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Unfinished: Thoughts Left Visible

James Hunter Black Draftee

Oil on canvas, 1965

By Alice Neel

This picture is a prime example of the power that unfinished art can have to express the personal relationship between artist and sitter. This portrait is clearly and unintentionally left unfinished by the artist, seeing that a majority of the canvas is blank except for a painted face and sketches that imply a body. The original intention behind the portrait was to reflect the communities of Manhattan, but the incompleteness of the portrayal works to reflect the artist’s left-wing, anti-war social consciousness. Neel accidentally met the man in the painting, James Hunter, and asked him to pose for a portrait, unaware that Hunter had just been drafted for the Vietnam War and planned to leave in a week. When Hunter did not return for a second session, Neel left the portrait with only the body outlined and partially painted, demonstrating how war can adversely affect life. It seems as though this unfinished portrait expresses opposition toward the Vietnam War, especially Lyndon B. Johnson’s decision to increase forces in South Vietnam.

Posthumous Portrait of Ria Munk III

Oil on canvas, 1917-1918

By Gustav Klimt

This piece demonstrates a second way in which artwork can be regarded as non-finito: by actually being unfinished by the artist. Though the face and some of the flowers are painted on, much of the body’s tentative charcoal sketch marks are still visible, which allows insight into Klimt’s artistic process. Many times when a piece of art is “half-done” like this, the situation is entirely accidental, which is the case for this portrait. Death surrounds the creation and conclusion of this portrait. The young woman in the picture, Maria Munk, committed suicide after her fiance called off their engagement, so Klimt was commissioned to paint her posthumous portrait. However, Maria’s family did not approve of Klimt’s first two attempts at the painting. While continuing to struggle with his third attempt with the project, Klimt himself died, explaining the incomplete condition of this piece.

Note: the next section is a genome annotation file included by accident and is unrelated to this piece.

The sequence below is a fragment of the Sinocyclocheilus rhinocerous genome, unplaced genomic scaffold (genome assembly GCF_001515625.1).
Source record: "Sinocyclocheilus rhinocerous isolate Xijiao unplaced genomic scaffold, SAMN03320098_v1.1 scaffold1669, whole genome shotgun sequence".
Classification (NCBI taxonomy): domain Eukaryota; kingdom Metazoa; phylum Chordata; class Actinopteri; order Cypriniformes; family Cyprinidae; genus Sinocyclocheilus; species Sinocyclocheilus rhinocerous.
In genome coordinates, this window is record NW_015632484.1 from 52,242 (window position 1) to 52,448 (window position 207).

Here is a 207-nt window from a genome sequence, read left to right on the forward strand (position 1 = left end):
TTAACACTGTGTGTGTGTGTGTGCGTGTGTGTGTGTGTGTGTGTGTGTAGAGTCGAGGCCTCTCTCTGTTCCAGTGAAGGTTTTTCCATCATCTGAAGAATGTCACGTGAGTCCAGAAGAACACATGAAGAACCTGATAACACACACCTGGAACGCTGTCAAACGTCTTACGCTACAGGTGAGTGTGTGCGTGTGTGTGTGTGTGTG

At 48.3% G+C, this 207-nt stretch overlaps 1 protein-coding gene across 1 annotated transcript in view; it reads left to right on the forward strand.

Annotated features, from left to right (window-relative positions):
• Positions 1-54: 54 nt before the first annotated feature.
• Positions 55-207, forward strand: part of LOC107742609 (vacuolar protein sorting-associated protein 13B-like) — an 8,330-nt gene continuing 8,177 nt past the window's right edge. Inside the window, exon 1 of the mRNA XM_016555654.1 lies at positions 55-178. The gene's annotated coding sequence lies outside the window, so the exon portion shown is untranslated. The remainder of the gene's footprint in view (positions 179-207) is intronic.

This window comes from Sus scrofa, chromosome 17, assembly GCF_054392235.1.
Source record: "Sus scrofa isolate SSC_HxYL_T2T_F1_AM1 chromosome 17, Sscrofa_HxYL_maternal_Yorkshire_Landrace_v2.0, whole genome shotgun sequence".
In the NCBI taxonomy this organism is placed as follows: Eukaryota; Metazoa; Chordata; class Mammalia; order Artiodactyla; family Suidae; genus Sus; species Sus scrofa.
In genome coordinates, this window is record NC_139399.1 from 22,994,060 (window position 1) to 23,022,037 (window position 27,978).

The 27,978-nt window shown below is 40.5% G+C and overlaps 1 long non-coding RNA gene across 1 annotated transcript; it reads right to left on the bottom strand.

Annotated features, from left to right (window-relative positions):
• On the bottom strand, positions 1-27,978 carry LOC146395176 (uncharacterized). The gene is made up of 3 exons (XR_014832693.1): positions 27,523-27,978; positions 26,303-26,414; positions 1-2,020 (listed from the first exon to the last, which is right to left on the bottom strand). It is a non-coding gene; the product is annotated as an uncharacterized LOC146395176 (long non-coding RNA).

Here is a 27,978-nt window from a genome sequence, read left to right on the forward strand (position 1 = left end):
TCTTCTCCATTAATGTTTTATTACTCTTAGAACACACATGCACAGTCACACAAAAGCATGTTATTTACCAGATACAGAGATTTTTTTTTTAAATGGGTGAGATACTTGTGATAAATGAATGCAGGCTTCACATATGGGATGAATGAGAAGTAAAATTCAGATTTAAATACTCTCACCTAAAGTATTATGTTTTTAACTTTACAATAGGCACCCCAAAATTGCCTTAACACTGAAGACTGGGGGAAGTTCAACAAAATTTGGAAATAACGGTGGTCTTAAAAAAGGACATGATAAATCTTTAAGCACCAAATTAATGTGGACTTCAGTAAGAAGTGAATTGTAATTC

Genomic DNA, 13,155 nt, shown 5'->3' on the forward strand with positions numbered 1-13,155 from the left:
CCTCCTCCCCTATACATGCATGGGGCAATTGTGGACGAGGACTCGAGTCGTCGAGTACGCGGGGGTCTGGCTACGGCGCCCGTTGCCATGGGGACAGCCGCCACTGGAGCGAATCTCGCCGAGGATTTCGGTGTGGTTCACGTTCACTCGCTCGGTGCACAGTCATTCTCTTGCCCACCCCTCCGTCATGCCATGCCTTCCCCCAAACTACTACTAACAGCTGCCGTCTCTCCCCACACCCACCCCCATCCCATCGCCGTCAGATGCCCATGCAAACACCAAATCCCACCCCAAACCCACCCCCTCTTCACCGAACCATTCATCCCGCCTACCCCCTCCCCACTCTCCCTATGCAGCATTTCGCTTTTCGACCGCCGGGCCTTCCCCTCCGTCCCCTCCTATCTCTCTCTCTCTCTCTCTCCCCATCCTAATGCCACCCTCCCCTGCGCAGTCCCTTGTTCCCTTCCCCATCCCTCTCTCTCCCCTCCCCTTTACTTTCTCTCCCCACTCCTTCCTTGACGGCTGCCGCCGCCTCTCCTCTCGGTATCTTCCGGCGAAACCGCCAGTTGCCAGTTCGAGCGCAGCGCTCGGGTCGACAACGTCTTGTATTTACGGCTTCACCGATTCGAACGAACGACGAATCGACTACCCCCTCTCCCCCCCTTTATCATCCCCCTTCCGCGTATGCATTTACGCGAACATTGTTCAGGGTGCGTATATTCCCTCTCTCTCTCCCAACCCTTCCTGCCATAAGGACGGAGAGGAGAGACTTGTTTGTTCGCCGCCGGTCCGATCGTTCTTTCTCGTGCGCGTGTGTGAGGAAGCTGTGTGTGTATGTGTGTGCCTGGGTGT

Piscine Versus the Best Hotels (or Various Loin)

Acrylic and oilstick on canvas, 1982

By Jean-Michel Basquiat

This piece exhibits one way in which artwork could be considered non-finito: by deliberately looking incomplete. Even though Basquiat finished working on this piece, the appearance of hastily adhered photocopies and irregular, disjointed canvas panels makes it still seem undone. As he does for many of his other works, Basquiat purposely manipulates the materials with intentional recklessness to make the artwork appear to be falling apart at the seams, like a page carelessly ripped from a notebook. Additionally, he erratically combines arbitrary words such as “venus” and “leeoa” with bold abstract images to suggest a feeling of haphazardness and disorganization and to provoke discussions about incompleteness.

Photos taken by Annie Zhang
Captions written by Annie Zhang

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